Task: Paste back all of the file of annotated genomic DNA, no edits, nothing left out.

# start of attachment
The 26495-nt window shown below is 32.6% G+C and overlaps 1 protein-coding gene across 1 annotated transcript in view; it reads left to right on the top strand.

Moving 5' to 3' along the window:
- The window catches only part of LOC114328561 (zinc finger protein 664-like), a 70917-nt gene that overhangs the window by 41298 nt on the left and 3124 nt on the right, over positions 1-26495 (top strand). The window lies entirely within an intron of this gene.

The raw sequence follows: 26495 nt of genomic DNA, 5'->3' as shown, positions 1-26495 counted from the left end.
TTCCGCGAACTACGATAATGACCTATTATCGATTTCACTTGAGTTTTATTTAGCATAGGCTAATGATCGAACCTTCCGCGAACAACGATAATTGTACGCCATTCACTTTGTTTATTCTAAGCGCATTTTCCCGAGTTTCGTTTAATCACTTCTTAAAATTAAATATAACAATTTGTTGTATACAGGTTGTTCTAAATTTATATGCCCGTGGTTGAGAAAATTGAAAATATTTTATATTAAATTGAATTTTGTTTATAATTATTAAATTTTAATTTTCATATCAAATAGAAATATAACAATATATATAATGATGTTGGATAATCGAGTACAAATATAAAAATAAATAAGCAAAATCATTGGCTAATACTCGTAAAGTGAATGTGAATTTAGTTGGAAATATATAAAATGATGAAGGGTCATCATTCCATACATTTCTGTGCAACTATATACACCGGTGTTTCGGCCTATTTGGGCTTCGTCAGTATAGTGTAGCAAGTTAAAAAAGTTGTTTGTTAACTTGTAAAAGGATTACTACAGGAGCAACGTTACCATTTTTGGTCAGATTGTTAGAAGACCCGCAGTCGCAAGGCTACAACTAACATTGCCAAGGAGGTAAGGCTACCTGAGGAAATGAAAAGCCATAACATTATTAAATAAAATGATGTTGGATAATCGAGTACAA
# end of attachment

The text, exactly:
The 26495-nt window shown below is 32.6% G+C and overlaps 1 protein-coding gene across 1 annotated transcript in view; it reads left to right on the top strand.

Moving 5' to 3' along the window:
- The window catches only part of LOC114328561 (zinc finger protein 664-like), a 70917-nt gene that overhangs the window by 41298 nt on the left and 3124 nt on the right, over positions 1-26495 (top strand). The window lies entirely within an intron of this gene.

The raw sequence follows: 26495 nt of genomic DNA, 5'->3' as shown, positions 1-26495 counted from the left end.
TTCCGCGAACTACGATAATGACCTATTATCGATTTCACTTGAGTTTTATTTAGCATAGGCTAATGATCGAACCTTCCGCGAACAACGATAATTGTACGCCATTCACTTTGTTTATTCTAAGCGCATTTTCCCGAGTTTCGTTTAATCACTTCTTAAAATTAAATATAACAATTTGTTGTATACAGGTTGTTCTAAATTTATATGCCCGTGGTTGAGAAAATTGAAAATATTTTATATTAAATTGAATTTTGTTTATAATTATTAAATTTTAATTTTCATATCAAATAGAAATATAACAATATATATAATGATGTTGGATAATCGAGTACAAATATAAAAATAAATAAGCAAAATCATTGGCTAATACTCGTAAAGTGAATGTGAATTTAGTTGGAAATATATAAAATGATGAAGGGTCATCATTCCATACATTTCTGTGCAACTATATACACCGGTGTTTCGGCCTATTTGGGCTTCGTCAGTATAGTGTAGCAAGTTAAAAAAGTTGTTTGTTAACTTGTAAAAGGATTACTACAGGAGCAACGTTACCATTTTTGGTCAGATTGTTAGAAGACCCGCAGTCGCAAGGCTACAACTAACATTGCCAAGGAGGTAAGGCTACCTGAGGAAATGAAAAGCCATAACATTATTAAATAAAATGATGTTGGATAATCGAGTACAA